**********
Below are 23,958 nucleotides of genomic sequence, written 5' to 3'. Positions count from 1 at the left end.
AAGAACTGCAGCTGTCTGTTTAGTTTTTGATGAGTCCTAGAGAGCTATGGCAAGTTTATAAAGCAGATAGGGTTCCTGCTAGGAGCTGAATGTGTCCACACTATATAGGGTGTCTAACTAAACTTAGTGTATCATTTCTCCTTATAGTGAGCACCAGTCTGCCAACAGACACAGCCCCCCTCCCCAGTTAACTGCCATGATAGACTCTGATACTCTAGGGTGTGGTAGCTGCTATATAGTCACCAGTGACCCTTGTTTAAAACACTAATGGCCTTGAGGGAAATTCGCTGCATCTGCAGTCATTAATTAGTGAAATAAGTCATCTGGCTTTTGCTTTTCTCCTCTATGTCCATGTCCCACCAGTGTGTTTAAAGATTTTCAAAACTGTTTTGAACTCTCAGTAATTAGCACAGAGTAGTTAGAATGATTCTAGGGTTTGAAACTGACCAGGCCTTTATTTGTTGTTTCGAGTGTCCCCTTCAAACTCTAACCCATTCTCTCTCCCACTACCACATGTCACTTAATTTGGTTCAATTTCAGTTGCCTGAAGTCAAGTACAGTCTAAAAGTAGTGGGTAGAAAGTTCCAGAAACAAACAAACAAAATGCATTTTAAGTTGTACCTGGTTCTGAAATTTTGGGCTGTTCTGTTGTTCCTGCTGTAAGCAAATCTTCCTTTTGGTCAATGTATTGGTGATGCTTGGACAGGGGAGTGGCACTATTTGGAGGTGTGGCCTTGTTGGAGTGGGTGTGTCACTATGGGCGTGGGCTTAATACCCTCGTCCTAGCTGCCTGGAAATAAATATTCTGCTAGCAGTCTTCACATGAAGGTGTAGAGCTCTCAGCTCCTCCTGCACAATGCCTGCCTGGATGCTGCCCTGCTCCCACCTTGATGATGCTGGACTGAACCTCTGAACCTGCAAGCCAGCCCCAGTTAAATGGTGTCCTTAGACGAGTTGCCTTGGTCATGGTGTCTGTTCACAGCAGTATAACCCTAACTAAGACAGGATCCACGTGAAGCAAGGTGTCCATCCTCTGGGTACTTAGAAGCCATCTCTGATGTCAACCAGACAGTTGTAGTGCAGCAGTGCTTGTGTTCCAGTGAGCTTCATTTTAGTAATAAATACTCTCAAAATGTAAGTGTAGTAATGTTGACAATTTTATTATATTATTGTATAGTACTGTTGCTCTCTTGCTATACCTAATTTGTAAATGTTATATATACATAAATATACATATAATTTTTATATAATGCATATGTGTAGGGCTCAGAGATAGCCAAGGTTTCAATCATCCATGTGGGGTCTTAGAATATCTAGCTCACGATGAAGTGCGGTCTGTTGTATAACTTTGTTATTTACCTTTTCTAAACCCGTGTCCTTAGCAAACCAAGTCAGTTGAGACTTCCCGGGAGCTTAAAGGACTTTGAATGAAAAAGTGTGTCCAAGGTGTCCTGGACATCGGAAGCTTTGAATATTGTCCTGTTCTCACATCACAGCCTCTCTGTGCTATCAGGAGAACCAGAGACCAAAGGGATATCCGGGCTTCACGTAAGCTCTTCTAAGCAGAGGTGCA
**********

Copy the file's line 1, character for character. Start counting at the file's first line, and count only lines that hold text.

Below are 23,958 nucleotides of genomic sequence, written 5' to 3'. Positions count from 1 at the left end.